Underscore Marketing President and blogger Tom Hespos sent us this help wanted ad for a sandwich shop which we just couldn't resist sharing with you. While preparing salad is a much needed skill in a restaurant, wording the need for such expertise can, in this case, be a bit misleading.
For Joe's Garage in Minneapolis agency Colle & McVoy releases a campaign called "Fixing Food, Not Cars." Agency rep Jennifer Weismann says the restaurant gets calls from people looking for repair shops constantly so we figure they wanted to stir up still more confusion.
Good job. After seeing the creative we felt less "Fuck, what I'd do for a BLT right now" and more "Where can we get a Hummer decal that says Hummus? Do they sell those there? Does somebody want to give them a call and find out?" There are also BLT and Lamb Burger versions. The words "lamb burger" against a gigantic SUV grill struck us as funny on so many levels. - Contributed by Angela Natividad
Colorado is the new burrough. Denver-based Anthony's New York Pizza has created a bumper sticker campaign that will place stickers in the hands of 500 people who have relocated from the New York area to the Denver area. The list was culled from DMV records and will attempt to make New Yorkers feel right at home in their new mountainous surroundings. See additional creative here.
While this notion is more myth than truth, Post It has done a nice job offering its services to those of us who just can't seem to remember the name of the person laying in bed with us the next morning.
Sort of like Warren Beatty who, facing racial tension in the movie Bulworth said, "If we all fucked each other, we'd eventually end up the same color," this campaign for Belgian weekly teen magazine HUMO presents a culture mash-up to deliver the message that culture mixing makes everyone nicer. As CoolzOr comments, the poster portion of this campaign didn't last long as teens an college kids "borrowed" them for the bedroom and dorm room walls. The campaign appeared in HUMO magazine itself and as wild postings next to posters for candidates running in an election that occurred earlier this month. Belgian agency Mortierbrigage created the campaign. Three other posters can be seen here.
Like a plague rolling across the land, the Jeep Wrangler campaign with its "new species" keeps invading more and more media space including storescapes, billboards and bug cases featuring miniature versions of the Jeep in bug form. This campaign's certainly got legs. OK, that was bad, Really bad. See more bugs here.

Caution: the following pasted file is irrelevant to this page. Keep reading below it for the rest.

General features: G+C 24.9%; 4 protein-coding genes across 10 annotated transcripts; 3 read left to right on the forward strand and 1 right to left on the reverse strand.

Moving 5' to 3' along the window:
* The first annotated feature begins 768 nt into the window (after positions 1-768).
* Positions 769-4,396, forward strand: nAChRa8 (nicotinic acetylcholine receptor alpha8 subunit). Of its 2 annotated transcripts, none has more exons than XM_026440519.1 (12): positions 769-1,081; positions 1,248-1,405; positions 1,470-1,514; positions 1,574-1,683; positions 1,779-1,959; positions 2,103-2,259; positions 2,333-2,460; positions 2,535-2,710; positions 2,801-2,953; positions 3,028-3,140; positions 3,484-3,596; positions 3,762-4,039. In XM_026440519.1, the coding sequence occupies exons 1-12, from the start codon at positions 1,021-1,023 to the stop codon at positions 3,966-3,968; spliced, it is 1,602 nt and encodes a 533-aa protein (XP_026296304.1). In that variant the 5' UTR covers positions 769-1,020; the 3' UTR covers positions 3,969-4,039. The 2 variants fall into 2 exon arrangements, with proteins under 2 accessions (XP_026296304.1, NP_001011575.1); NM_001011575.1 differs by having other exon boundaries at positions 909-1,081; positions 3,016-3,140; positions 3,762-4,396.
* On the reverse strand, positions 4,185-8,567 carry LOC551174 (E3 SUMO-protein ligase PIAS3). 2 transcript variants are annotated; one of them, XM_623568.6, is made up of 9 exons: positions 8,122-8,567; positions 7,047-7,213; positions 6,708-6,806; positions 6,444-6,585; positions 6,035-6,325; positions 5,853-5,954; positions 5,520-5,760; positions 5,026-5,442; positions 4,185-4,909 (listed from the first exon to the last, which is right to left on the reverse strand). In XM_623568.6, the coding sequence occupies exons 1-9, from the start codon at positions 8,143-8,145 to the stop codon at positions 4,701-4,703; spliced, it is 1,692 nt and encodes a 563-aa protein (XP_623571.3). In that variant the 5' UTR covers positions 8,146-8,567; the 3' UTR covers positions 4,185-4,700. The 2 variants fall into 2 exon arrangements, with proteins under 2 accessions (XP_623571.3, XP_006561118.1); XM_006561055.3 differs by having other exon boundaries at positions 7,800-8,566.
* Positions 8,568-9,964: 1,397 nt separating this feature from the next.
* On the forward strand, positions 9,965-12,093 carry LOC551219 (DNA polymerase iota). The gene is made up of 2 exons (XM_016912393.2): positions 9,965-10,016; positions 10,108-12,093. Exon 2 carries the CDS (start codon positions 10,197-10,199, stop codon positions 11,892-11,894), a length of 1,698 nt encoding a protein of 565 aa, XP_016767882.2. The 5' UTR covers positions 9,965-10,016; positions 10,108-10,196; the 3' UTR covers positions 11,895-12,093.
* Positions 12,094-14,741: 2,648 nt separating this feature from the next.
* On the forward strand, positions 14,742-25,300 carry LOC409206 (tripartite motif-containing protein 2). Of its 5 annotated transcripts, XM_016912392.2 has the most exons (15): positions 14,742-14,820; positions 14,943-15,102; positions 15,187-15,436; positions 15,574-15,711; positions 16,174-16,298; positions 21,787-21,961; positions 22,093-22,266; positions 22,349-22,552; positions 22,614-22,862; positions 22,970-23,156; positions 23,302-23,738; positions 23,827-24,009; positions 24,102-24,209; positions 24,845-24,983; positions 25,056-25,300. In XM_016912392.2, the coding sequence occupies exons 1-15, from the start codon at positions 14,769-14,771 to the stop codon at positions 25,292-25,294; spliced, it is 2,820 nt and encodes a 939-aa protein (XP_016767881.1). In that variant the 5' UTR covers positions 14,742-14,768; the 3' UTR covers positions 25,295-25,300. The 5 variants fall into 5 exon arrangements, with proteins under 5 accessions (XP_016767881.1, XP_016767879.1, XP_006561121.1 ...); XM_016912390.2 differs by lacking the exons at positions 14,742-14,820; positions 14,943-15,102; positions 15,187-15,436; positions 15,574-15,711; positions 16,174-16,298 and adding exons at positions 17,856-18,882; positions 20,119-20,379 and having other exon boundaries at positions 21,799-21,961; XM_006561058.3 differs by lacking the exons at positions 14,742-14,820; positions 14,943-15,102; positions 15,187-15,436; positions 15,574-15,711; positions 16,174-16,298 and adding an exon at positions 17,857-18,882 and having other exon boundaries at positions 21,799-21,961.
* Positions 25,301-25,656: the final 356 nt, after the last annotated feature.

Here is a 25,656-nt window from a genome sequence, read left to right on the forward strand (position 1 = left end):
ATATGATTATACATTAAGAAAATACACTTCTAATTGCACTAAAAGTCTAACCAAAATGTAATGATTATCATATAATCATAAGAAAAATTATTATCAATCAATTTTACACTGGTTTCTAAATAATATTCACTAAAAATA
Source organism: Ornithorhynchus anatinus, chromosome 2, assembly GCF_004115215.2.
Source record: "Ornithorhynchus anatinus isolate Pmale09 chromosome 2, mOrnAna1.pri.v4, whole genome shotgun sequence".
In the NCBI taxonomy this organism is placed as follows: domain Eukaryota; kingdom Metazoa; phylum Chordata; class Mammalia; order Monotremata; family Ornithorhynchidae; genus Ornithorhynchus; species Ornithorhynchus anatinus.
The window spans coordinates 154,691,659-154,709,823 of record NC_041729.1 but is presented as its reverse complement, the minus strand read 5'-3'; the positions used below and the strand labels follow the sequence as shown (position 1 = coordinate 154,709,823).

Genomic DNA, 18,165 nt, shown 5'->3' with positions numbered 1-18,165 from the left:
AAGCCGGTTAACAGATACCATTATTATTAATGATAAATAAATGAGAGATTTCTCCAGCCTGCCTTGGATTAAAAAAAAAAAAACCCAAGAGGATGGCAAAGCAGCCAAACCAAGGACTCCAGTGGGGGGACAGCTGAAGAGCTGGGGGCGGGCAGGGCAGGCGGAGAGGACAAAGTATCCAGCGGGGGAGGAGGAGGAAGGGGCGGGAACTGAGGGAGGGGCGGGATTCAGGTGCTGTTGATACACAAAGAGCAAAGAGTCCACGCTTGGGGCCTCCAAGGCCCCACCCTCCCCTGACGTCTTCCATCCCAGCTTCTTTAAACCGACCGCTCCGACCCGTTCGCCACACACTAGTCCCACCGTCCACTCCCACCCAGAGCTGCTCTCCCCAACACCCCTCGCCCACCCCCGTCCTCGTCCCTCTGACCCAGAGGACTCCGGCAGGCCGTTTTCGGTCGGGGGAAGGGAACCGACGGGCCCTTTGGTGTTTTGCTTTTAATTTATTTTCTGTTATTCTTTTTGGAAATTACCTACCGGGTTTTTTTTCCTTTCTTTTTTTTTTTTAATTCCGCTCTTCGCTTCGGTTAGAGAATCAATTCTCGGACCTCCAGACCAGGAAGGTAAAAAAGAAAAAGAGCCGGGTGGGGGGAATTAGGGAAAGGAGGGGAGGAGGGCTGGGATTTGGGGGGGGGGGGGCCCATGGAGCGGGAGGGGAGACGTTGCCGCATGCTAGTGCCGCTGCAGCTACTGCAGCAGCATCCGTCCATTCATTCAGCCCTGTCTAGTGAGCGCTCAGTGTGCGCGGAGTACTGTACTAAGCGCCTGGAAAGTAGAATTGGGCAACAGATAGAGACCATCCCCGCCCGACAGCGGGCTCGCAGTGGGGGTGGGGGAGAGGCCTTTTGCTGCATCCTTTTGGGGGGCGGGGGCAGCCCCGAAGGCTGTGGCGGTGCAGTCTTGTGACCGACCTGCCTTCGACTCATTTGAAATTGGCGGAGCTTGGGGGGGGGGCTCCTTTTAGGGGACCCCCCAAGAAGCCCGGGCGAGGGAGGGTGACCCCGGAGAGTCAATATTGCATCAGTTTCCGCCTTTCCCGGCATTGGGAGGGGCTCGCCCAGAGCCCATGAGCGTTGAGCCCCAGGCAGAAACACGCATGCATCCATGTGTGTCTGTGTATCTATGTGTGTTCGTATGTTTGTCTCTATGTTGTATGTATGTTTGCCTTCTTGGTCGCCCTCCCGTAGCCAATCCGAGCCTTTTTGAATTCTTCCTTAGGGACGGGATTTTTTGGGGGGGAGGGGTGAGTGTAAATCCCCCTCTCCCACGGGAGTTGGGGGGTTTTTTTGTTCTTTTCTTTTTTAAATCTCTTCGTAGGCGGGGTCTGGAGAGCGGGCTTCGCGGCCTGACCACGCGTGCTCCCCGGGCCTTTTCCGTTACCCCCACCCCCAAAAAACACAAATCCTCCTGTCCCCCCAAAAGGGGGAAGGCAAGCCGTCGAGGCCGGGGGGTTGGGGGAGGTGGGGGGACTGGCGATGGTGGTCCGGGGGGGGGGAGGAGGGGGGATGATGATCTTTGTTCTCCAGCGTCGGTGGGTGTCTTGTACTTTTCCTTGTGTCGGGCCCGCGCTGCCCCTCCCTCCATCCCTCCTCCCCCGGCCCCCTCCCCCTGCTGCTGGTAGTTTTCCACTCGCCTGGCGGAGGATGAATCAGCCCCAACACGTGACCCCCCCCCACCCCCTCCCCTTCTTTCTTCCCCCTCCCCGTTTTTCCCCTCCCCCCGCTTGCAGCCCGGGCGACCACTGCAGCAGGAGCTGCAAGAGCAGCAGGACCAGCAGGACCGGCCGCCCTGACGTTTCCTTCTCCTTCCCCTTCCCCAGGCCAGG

According to Animal, New York's MTA is dramatically stretching the definition of a city block in a currently running poster campaign which declares the "Diamond District" an actual neighborhood. The kicker? The diamond district consists of barely one block. We wonder just how many neighborhoods the city would consist of if this definition became widespread.
To promote slasher flick, Saw III, actor Tobin Bell, who plays Jigsaw in the movie, will have his actual blood splattered across 1,000 promotional posters in 25 markets. Lionsgate will sell some of the posters for $20 and donate the money to the America red Cross
Reverse Cowgirl sends us this titillating Lolita-like poster ad campaign (second image here and a motherlode here) for Lee jeans that was under the scrutiny of Australia's Advertising Standards Board after several people complained "the clothes can hardly be seen and "
this type of ad demeans women." True that but the Board did not rule against the ad saying, "The board (notes) that the woman is over 18, is fully clothed in attire that is fashionable amongst young women for summer, and that there is no nudity." True that too. Besides, a little fantasy never hurt anyone, right? Of course, some women will look at this ad and say, "I'm not dressing like that slut" while their boyfriend or husband at the same time begs them, "please, please dress like that slut for me!"
Sometimes when a copywriter sits down to hone the craft, the intended meaning of the written words occasionally takes on something other than what was originally intended as in this directional sign in the UK's Northhampton General Hospital which reads, "Family planning advice. Use rear entrance."